There stood Hedy Bergmann with her sons Heinrich and Niklas and Hedy’s brother Ewald, on whose farm at the bottom of the Ölberg mountain they were living since the death of her husband. “Yes, Johann,” Hedy said after they all had recovered their breath, “We live through turbulent times here in the Rhineland. Over there on the left side of the Rhine is now France. The Duke of Berg, Maximilian Joseph of the Bavarian Wittelsbach dynasty, is a great friend of France. The Archdiocese of Cologne has been secularized, it has disappeared from the map. The town of Königswinter with the hills Drachenfels and Wolkenburg are a part of Nassau-Usingen now.”

Again and again Johann and Laurie had to tell them about America. “Yes, our President Thomas Jefferson was elected by the people,” Johann said, “I could vote too.” “And here we still have serfdom,” Niklas Bergman sighed. “Over there on the left side of the Rhine, French law already applies – Liberté, Egalité, Fraternité, and I really hope that a bit of that will come to us too.”

Niklas and Heinrich and showed them the Siebengebirge and the Mirbesbach creek that Laurie’s grandfather Andy had told her about so often. Many of Laurie’s friends and neighbors had their roots in different countries. Now she was deeply touched to see the place where her grandfather had played as a boy. She pulled a small wooden dragon of her pocket and gently placed it on the ground. “That’s from grandfather and Anton,” she said softly. “They didn’t even have time to say goodbye.”


In the evening, Heinrich said admiringly, “That was a beautiful wooden dragon, your grandfather must have been gifted.” “Yes,” Laurie replied with a big smile, “he really was. Our daughter Jenny has inherited his talent. She makes pottery, all our dishes in the Merry Dragon Inn are hand-made by her. There are motifs from all the countries our family and our friends come from, and of course dragons over and over again. I assume that soon we will be known not only for our cuisine, but also for Jenny’s dishes!”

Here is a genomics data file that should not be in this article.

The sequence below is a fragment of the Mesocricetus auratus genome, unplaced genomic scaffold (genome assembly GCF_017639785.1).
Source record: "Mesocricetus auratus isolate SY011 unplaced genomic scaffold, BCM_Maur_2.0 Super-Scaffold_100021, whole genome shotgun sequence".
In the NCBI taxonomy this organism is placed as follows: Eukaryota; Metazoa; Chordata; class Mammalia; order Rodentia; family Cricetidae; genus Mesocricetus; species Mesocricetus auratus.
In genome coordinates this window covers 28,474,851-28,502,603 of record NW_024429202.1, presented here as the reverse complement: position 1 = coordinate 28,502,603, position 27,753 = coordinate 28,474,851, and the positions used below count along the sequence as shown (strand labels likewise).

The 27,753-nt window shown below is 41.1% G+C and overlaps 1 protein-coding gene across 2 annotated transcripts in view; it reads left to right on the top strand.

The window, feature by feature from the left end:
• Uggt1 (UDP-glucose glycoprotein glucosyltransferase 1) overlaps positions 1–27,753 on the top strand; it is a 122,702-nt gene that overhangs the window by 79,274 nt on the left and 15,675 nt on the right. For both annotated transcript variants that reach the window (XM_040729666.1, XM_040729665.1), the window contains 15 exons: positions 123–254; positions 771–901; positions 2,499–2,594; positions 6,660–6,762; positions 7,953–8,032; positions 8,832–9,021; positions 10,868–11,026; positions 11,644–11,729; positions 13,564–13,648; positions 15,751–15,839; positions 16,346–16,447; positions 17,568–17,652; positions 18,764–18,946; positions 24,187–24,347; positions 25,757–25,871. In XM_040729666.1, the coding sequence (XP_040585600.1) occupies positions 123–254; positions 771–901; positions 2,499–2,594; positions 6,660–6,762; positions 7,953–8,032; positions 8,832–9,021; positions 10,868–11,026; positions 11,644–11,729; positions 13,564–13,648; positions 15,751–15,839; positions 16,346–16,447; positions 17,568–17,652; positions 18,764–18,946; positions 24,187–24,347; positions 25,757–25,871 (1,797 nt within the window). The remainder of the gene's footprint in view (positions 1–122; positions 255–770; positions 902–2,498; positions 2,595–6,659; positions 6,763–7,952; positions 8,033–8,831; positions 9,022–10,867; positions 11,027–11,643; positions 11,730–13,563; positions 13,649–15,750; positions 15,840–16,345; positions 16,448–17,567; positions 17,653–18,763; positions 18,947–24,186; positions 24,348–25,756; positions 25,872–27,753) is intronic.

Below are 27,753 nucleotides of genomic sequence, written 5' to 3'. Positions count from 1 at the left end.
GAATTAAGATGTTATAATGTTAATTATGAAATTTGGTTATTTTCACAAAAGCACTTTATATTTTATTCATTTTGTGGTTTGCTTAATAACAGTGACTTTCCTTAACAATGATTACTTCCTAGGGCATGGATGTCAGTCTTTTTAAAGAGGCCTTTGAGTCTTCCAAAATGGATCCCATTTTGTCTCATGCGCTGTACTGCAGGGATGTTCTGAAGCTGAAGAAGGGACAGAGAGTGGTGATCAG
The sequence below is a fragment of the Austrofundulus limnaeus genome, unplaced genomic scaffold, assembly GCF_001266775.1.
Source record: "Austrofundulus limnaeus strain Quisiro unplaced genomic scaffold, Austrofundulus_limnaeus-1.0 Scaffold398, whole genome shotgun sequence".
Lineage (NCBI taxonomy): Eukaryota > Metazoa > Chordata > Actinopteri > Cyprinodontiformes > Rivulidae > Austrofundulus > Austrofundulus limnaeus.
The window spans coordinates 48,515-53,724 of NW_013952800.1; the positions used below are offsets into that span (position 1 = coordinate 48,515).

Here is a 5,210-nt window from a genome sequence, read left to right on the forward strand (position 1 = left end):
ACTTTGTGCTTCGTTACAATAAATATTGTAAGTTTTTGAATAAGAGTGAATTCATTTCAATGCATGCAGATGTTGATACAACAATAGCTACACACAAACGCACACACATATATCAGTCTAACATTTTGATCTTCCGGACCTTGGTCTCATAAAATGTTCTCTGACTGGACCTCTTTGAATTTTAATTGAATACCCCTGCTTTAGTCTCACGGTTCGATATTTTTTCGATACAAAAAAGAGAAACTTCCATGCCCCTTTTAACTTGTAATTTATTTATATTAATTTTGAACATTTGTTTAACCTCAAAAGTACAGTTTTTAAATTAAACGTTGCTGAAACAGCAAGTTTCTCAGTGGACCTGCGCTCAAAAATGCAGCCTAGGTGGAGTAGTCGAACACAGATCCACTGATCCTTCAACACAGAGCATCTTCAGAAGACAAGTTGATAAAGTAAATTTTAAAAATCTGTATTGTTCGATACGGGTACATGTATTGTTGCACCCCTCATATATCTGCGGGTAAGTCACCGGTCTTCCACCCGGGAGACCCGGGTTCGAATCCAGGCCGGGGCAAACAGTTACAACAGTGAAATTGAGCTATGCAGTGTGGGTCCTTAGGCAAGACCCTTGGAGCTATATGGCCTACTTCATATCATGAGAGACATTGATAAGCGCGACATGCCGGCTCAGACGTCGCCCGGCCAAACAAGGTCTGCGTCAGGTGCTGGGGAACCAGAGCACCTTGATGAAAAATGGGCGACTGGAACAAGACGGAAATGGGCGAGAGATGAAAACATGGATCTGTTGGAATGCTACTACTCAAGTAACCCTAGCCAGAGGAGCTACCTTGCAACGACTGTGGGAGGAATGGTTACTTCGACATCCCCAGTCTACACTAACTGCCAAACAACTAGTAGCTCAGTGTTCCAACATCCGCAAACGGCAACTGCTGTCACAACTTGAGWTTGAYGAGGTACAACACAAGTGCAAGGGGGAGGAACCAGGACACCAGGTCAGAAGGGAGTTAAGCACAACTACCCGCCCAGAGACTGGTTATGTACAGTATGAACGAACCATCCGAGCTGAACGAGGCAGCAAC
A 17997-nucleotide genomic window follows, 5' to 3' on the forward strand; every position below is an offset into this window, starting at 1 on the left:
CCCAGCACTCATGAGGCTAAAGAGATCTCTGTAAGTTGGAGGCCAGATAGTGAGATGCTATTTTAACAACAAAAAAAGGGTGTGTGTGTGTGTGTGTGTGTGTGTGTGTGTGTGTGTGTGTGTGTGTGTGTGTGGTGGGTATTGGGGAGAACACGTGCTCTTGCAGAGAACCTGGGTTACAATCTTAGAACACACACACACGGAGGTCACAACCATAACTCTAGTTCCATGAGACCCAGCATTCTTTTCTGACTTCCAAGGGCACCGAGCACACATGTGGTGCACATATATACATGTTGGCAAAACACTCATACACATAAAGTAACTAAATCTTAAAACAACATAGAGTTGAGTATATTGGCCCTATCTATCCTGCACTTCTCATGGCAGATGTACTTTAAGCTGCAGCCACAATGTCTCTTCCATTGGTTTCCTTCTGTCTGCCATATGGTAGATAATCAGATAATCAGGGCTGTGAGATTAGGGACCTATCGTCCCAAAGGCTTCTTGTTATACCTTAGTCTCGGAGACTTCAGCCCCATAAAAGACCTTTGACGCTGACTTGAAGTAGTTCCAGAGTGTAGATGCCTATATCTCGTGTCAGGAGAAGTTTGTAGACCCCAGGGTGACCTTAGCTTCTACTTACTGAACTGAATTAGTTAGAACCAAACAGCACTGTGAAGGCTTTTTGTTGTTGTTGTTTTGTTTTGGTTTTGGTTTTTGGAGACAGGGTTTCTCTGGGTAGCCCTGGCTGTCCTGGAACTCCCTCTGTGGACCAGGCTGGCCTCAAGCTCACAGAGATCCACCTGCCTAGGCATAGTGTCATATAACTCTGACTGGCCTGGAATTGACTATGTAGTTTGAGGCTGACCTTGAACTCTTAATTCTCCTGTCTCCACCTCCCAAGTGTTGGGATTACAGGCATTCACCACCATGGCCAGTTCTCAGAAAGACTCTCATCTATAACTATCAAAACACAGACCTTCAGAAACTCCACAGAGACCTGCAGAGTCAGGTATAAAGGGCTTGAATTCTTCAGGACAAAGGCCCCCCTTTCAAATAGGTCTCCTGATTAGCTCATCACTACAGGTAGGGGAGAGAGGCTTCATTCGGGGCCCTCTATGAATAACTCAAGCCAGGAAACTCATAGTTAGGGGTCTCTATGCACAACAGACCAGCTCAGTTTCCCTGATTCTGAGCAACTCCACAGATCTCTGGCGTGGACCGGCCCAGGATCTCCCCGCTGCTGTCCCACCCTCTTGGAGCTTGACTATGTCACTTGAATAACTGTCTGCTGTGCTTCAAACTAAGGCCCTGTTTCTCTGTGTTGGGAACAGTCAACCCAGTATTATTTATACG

Meanwhile, the American and French diplomats in Paris had come to an agreement, and James Monroe was planning his return. So also the happy days at the Rhine came to an end. When they parted, Johann said: “if you ever need help, write me, you are more than welcome to come and live with us. We are not rich, but we can finance the passage.”

On the journey back to America they got a bottle of Rhine wine, which Emmett would forward to President Jefferson after their return. The President liked Rhine wine, and had not succeeded in growing wine on his estate Monticello yet. And after all, without Thomas Jefferson and James Monroe, their voyage would not have been possible.

Grand Duchy of Berg (1806-1814, Germany)

After the defeat of Emperor Francis II in the Battle of Three Emperors at Austerlitz, events came thick and fast. Sixteen princes grouped together into the “Confederation of the Rhine” (1806) under Napoleon’s protection, most of the others joined later. Finally, only Prussia, Austria, Danish Holstein and Swedish Pomerania were left out. In reality, the Holy Roman Empire did not exist anymore. Pushed by Napoleon, Francis II abdicated and declared the abolition of the Holy Roman Empire. From now on, he was “Emperor of Austria”.

On March 15, 1806, the Duke of Berg, who was also King of Bavaria, ceded the duchy to Napoleon. The emperor enlarged its territory and elevated it to Grand Duchy of Berg. Also Königswinter with the mountains Wolkenburg and Drachenfels now became part of the new Grand Duchy. By decree of March 26, 1806, Napoleon assigned it to his cavalry general and brother-in law Joachim Murat. When Murat became King of Naples in 1808, Napoleon took over himself.

Code Napoléon and military service

On February 12, 1808, serfdom was abolished in the Grand Duchy of Berg, on January 1, 1810, the French Franc was introduced and the Code Civil, also referred to as Code Napoléon, entered in force and assured that all people were equal before the law. Administration and economy were reorganized along the lines of the French model, the manorial system was abolished, allowing freedom of trade, and in 1812, a uniform jurisdiction followed. Many changes were changes for the better. But Napoleon also forcibly enlisted soldiers from the Confederation of the Rhine to fight in his campaigns. Military service in the French army became mandatory, since 1806 the Grand Duchy of Berg had to recruit 5,000 men a year for Napoleon’s wars. Soldiers from Berg fought against Prussia and in Spain. It was a strain on all families.

* In English: Principal Conclusion of the Extraordinary Imperial Delegation.